His first entry is a low-power H-bridge, which can be used to drive small servos. While he admits that it is a bit odd to build use a 555 timer to construct an H-bridge, they are cheap and plentiful enough to justify their use. Check out the video below to see the simple H-bridge controlling a servo.
[Bob’s] second entry is quite a bit more complex than his H-bridge. His secret knock detector listens for a pattern of knocks, triggering a relay if the proper cadence is detected. If a knock is heard, the first 555 timer starts, listening for another knock within a specific time range. If a knock is heard during this period, the next timer is triggered, and the process is repeated. Subsequent knocks must be timed correctly, or the circuit halts, waiting for a reset timer to expire before listening is resumed. It’s a bit hard to get the knocks just right, but that should be fixable with a few small tweaks.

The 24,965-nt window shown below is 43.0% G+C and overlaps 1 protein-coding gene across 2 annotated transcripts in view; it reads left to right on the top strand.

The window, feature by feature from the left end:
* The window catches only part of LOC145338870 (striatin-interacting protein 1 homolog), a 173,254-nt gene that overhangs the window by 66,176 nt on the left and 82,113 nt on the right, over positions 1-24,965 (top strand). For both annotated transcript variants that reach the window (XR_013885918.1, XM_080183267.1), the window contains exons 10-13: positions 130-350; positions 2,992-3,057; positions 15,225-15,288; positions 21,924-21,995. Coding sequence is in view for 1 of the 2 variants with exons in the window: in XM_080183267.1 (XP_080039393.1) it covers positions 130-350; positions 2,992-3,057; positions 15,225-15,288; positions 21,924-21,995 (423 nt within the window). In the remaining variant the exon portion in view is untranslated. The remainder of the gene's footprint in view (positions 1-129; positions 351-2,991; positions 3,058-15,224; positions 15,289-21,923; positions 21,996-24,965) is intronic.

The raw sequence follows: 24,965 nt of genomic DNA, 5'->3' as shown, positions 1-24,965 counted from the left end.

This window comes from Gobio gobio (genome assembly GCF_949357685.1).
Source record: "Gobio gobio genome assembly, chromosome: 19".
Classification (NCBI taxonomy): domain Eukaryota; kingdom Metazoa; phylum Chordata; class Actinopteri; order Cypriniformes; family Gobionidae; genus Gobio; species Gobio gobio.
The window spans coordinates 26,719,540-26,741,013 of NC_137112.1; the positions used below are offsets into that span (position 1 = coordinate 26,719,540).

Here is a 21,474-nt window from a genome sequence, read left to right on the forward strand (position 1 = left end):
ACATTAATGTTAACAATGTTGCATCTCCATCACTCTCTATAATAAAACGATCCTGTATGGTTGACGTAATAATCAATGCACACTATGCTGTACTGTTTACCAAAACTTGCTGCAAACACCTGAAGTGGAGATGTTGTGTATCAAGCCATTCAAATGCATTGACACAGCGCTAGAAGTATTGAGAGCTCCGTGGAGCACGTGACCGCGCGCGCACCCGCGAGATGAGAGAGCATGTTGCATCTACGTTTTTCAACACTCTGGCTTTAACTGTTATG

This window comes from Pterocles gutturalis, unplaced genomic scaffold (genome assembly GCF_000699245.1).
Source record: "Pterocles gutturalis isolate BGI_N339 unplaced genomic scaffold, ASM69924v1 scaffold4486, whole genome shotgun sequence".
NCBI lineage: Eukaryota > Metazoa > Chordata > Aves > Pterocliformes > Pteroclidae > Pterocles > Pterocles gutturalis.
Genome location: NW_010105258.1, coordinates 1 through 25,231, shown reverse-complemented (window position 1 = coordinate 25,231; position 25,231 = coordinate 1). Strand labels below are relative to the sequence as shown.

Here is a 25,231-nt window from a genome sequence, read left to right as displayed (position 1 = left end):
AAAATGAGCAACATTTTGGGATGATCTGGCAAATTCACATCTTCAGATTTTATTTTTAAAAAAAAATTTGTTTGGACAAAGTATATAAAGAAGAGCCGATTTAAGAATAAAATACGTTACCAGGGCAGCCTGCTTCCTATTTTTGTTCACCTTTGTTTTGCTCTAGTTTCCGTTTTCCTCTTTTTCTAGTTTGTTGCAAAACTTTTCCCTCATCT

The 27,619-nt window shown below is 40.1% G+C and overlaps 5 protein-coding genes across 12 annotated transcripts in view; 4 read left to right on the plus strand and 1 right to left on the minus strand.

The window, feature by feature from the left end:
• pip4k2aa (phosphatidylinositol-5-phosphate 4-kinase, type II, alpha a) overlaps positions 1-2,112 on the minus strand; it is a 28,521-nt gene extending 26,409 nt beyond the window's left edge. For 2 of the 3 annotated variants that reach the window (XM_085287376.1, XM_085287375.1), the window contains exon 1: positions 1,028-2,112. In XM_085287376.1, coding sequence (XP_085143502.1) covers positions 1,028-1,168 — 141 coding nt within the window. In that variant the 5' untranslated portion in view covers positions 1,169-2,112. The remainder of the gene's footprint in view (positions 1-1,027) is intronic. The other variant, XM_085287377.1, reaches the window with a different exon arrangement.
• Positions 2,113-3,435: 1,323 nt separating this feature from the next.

The third entry he sent us is a project that is pretty common, though with a somewhat uncommon implementation. Class D amplifiers are often built as low-power headphone amps for personal audio applications. He liked the idea of a Class D amplifier, but wanted to build something with enough power to listen to his music in a small room. To accomplish this task, he looked over the internal block schematics of a 555 timer and constructed a pair of high-power 555 timers himself, using discrete components to mimic those usually found in the 555 package. His results were decent, though admittedly not of the highest quality, and could be tweaked a bit to provide better sound fidelity.
Continue reading to see videos of each project in action.